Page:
What IBM’s Acquisition of Red Hat Means for Salesforce Customers

October 30, 2018

On Sunday, October 28th, IBM announced its acquisition of Red Hat, the leading provider of open source software solutions, including the Red Hat Enterprise Linux operating system, as well as other technologies commonly used in data centers. IBM and Red Hat’s partnership predates the acquisition, spanning the past twenty years, with IBM supporting Linux early on to help develop and grow enterprise-grade Linux, and more recently, to bring enterprise Kubernetes and hybrid cloud solutions to customers. These innovations have become core technologies within IBM’s $19 billion hybrid cloud business. Following the acquisition, Red Hat will become a unit of IBM's Hybrid Cloud division. To find out more about this important acquisition, and specifically what it means for the Salesforce ecosystem, we talked to Bluewolf’s Chief Platform Officer Steve Faris.

What does IBM’s acquisition of Red Hat signal about cloud adoption within the enterprise?
More and more, enterprises are recognizing the advantages of the cloud’s interoperability, agility, and flexibility. However, I believe, and research indicates, that the move to the cloud in most enterprises is still in its early days. This acquisition signals that we are about to enter an acceleration phase, especially when you look at the migration of legacy apps to the cloud. IT organizations are looking to the cloud and “as a service” vendors in order to leverage its inherent agility, built in innovation, and cost benefits. CIOs and IT leaders ultimately need to engage with an ecosystem of platforms to support its end-to-end business, and achieving a competitive advantage will depend on how well and how fast their platforms are able to adapt to the shifting marketplace. In order to take that next step, enterprises needs to work with companies who offer technologies that enable them to assemble hybrid clouds, support open interfaces and standards, and mix and match best of breed solutions for cloud workflows.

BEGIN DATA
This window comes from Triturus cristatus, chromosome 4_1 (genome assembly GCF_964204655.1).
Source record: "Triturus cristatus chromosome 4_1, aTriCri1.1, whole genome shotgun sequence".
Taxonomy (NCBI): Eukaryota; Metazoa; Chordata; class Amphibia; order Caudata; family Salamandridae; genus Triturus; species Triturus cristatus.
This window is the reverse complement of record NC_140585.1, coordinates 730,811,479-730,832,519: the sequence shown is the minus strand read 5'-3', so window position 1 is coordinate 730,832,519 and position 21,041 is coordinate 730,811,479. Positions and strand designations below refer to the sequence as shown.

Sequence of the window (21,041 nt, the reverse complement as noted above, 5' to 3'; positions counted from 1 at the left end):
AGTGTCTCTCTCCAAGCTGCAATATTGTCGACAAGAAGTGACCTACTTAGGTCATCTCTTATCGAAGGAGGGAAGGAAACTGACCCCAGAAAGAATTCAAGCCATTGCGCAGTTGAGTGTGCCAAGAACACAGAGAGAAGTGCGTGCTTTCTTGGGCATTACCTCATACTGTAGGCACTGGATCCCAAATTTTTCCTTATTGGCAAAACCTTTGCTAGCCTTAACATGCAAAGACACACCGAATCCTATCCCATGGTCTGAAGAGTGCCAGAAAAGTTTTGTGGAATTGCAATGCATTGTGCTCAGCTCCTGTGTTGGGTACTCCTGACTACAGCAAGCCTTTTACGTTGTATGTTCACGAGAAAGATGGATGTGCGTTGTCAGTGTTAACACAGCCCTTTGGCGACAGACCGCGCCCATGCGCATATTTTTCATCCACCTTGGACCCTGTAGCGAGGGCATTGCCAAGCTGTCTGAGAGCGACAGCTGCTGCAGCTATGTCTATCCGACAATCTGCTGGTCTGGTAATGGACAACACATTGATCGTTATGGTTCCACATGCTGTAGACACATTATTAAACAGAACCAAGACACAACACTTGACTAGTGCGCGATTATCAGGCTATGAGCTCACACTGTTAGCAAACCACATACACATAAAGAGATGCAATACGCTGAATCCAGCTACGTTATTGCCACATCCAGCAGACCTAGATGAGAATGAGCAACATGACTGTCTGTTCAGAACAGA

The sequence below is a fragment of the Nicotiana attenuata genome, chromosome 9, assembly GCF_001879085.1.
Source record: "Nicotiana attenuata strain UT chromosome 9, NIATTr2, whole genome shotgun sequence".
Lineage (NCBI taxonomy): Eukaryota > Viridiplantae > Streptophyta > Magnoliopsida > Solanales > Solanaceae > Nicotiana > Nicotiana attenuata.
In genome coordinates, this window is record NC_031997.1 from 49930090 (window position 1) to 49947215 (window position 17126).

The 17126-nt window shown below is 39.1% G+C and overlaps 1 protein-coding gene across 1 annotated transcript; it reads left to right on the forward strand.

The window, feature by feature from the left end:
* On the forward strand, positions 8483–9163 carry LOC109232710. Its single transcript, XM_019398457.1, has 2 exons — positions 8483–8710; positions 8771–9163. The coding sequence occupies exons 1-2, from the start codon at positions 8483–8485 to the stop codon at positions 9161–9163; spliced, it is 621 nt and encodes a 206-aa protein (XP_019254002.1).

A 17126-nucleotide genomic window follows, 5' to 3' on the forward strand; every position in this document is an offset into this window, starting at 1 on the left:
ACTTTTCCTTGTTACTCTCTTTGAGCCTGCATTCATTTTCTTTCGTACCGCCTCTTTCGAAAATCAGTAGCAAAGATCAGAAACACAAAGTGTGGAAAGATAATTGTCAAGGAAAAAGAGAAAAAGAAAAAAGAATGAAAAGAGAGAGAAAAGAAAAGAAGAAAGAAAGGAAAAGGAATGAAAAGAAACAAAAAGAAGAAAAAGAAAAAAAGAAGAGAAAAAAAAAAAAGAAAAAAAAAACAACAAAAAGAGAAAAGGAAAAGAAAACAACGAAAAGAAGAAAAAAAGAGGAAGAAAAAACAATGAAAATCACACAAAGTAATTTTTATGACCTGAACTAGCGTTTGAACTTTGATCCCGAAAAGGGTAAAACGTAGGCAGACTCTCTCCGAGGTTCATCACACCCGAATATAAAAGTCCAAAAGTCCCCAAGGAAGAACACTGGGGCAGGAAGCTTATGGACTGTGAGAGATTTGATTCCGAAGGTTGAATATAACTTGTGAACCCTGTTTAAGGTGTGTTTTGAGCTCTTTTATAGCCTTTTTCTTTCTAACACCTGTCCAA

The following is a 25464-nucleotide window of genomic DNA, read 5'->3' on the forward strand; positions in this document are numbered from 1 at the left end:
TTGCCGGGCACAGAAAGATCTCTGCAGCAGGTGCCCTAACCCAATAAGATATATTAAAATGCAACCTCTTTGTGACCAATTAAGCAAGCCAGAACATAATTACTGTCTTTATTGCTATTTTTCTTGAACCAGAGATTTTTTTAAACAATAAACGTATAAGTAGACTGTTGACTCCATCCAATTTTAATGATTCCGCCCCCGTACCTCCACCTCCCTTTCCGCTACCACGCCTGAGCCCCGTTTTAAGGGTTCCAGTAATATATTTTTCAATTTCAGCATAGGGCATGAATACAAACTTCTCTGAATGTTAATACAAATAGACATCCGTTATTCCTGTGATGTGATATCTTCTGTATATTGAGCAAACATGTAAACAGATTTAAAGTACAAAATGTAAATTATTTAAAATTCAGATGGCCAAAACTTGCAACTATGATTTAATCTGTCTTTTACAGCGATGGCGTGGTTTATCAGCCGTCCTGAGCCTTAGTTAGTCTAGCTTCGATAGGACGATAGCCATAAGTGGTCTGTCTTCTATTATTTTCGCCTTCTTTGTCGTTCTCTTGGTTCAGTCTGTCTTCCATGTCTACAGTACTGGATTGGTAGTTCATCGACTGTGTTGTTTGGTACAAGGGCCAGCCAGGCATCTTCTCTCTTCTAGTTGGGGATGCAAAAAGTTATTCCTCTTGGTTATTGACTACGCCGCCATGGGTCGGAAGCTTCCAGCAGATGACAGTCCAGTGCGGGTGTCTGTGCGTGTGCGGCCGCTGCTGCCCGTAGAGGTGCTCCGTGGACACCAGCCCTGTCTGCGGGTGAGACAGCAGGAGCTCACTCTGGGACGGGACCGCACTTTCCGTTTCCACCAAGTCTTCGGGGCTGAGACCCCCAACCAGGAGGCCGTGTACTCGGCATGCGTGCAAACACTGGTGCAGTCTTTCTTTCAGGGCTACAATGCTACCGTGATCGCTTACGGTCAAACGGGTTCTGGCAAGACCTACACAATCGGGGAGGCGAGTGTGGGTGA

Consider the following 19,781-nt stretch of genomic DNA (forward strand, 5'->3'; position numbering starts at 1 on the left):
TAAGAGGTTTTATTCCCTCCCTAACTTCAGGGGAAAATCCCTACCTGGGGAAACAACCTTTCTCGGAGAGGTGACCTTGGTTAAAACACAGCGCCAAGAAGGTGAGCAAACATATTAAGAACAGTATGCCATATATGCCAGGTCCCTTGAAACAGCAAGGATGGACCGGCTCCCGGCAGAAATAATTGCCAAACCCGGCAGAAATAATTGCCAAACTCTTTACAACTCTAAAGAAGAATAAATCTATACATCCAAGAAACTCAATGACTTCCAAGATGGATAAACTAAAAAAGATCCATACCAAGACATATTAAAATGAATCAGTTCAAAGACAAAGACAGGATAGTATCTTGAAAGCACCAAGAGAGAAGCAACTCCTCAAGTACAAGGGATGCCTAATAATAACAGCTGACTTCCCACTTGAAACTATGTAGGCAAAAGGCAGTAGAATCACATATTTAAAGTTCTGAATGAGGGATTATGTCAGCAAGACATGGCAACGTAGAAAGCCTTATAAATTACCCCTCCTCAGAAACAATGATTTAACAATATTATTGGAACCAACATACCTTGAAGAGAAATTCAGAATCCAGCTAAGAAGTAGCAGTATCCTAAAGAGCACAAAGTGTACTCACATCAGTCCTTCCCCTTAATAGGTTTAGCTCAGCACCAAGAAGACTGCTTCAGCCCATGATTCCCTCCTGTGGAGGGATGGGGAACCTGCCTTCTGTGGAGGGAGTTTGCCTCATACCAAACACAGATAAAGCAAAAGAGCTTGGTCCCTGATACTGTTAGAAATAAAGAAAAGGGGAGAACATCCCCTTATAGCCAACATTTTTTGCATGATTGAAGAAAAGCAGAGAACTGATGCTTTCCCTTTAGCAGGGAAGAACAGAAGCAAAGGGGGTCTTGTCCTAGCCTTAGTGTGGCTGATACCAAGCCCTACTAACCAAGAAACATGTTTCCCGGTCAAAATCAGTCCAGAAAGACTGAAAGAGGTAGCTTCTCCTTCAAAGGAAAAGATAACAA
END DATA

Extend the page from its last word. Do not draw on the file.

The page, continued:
What is the value of a hybrid cloud model and what does it mean for Salesforce customers specifically? Public and private?
A hybrid cloud model uses a mix of on-premises, private cloud and third-party, public cloud services with orchestration between the two platforms. The value is deployment flexibility – physical, virtual, or cloud – and the ability to incorporate legacy systems, applications, and data to take advantage of investments companies have already made. Overall, organizations really want flexibility with the best-in-breed capabilities that cloud platforms provide, and they want it at an attractive price – without being locked in. Within reason, they want to select the right cloud for the job and that means making big bets on a small number of cloud platforms, and tucking one or more clouds around them to run complementary workloads. This acquisition further validates the trend to adopt cloud and hybrid public/private cloud architecture for mission critical apps. For Salesforce customers, this enables seamless access to information, especially customer information for personalization, inside and outside of Salesforce, to and from corporate apps, with more of those apps in the cloud, where data is easier to access and share. Salesforce is built for managing data in the cloud – to ingest data, duplicate, cleanse, and make it available to both CRM applications and 3rd party apps. As customers move to the cloud, they’re looking for a new anchor application for their data in the cloud - new systems of record - to orchestrate applications for personalization, to leverage AI for intelligent processing and next best action, and to optimize customer experience. Salesforce is that mature, reliable, secure foundation, making customer data available across all of Salesforce’s clouds - Sales, Service, Marketing, Communities, Analytics, etc. - and to other enterprise apps in the cloud for creating personalized experiences.

Is there a connection between Salesforce and Red Hat?